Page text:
7 tips to help children thrive after separation

Supporting children through separation can feel like going to the supermarket with an empty stomach. It is easy to end up feeling confused and overwhelmed, getting some snacks, and not enough ingredients to make a wholesome meal.

These tips can serve as “a shopping list” to help you save time, energy and focus on being there for your children while dealing with the challenges of separation or even completely reinventing yourself and your life.

Boy in Doorway

How it works:

  • There are seven weekly emails, one for each tip. They are connected and stack one on top of the other. Once you have implemented the first tip, the second one will make more sense and so on.

  • The first tip will be on its way to your inbox as soon as you have completed the subscription form below.

  • To read a short description of each tip, scroll further down this page.

Father and Son

Tip 1: How to slow down and make space to enjoy being with your children

Think of your relationship with your children as a protective bubble that surrounds them everywhere they go. Imagine that their life events are outside that bubble and get filtered through it before they get to your children. Your relationship plays an important part in how your children experience events in their life. I believe that focusing on nurturing your relationship with your children is the best way to soften the impact of separation. Their experience of being known and understood by you can help them to make sense of what is happening in their world and keep it intact. 


In this email, I share a 9-minute guided relaxation that will help you to:​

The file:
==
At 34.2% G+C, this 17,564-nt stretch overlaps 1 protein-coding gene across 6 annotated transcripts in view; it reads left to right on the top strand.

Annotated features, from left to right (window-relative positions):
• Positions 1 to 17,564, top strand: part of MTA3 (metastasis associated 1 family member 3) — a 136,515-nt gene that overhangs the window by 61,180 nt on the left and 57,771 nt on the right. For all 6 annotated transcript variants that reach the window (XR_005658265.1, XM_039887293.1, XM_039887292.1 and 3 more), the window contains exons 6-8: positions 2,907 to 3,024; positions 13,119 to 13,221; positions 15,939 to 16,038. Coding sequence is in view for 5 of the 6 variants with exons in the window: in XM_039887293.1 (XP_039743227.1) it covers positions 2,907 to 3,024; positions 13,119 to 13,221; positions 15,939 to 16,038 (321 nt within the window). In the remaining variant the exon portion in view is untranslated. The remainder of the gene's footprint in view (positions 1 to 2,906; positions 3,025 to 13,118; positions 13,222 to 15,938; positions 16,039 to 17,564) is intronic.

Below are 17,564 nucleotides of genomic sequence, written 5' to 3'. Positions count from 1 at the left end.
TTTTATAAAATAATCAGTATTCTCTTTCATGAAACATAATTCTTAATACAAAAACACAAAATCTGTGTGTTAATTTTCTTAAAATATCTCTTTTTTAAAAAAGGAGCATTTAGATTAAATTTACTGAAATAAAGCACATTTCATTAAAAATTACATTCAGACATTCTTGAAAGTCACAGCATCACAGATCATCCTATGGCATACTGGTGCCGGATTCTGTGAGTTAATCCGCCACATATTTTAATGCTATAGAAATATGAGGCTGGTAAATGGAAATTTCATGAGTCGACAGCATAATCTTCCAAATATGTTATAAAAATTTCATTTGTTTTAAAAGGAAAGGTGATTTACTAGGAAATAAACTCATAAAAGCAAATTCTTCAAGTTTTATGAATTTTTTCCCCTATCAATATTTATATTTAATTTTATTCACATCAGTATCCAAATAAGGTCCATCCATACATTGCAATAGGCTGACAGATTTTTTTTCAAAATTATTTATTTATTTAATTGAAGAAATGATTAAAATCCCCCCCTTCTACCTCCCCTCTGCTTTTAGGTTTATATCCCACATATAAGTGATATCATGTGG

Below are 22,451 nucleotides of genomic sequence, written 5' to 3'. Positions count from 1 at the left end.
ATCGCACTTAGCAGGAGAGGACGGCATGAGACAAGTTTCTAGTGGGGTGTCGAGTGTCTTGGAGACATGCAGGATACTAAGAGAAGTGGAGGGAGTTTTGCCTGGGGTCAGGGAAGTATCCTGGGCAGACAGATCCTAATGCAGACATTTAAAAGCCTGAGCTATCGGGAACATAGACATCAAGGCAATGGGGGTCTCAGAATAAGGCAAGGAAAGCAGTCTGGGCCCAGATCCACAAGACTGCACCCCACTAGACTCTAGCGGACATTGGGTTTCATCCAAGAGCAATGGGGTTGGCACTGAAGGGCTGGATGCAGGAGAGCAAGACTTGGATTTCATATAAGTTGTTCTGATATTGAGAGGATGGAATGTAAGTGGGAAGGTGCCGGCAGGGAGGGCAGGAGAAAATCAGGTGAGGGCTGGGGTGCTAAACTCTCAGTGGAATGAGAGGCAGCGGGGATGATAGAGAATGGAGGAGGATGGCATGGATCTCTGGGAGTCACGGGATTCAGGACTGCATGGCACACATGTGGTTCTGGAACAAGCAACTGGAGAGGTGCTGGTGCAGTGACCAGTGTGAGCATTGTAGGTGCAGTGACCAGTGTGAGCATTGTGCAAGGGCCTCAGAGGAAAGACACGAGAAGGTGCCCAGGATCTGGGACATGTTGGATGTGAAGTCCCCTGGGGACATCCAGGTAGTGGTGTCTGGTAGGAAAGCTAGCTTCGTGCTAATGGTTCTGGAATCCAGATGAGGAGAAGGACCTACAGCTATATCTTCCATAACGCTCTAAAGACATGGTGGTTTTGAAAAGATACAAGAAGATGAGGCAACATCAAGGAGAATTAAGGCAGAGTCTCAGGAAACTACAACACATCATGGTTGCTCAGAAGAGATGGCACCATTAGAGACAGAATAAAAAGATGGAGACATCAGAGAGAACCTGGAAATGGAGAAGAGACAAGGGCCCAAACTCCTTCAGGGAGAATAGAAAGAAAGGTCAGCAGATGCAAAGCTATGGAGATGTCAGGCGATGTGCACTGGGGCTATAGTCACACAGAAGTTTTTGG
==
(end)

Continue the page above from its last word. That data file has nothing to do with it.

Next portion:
• Take a break from your to-do list 

  • Connect with what you love and appreciate about your children

  • Set yourself up for parenting feeling calmer and more present

Mother and Son

Tip 2: A simple practice to help you feel more confident and relaxed with your children

We know from attachment research that the foundation for children’s emotional security is their parents’ emotional security. Luckily, it is not set in stone. With care, you can grow and deepen your sense of security. Nurturing your sense of security is a gift to yourself, your children and many generations to come.

This email introduces a simple practice that can help you strengthen your sense of security and share it with your children.

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Tip 4: How to welcome your children's big feelings, even when it is uncomfortable or scary

As parents, we want our children to be happy. Of course. When dealing with separation, this inside pressure to keep it all ok for your children can rise to a whole new level. However,  when it gets in the way of your ability to welcome your children’s uncomfortable emotions (sadness, disappointment, anger, hatred, shame), it limits the bandwidth of your connection. It limits your conversations about separation and how much you can support them through this transition. 

In this email, I talk about four simple steps that can help you ease this pressure off and move towards feeling more comfortable with your children’s big feelings.

Doing the Dishes

Tip 3: Two simple questions that can help you to connect with your children 

When you have so much to deal with, it can be easy to slip into autopilot mode, and days can go by without really connecting with your children.  Those moments of connection are important. They fill up your children's cup, help them regulate their emotions and trust that all is well in their world.  

 

In this email, I share a way of creating more moments of connection in your day. I love this approach to creating more moments of connection with your children because it is not about doing more. It does not require elaborate planning or more of your time. It is about coming to the same situations with a slightly different awareness. You can become more present with your children by asking yourself two simple questions.

Father and Son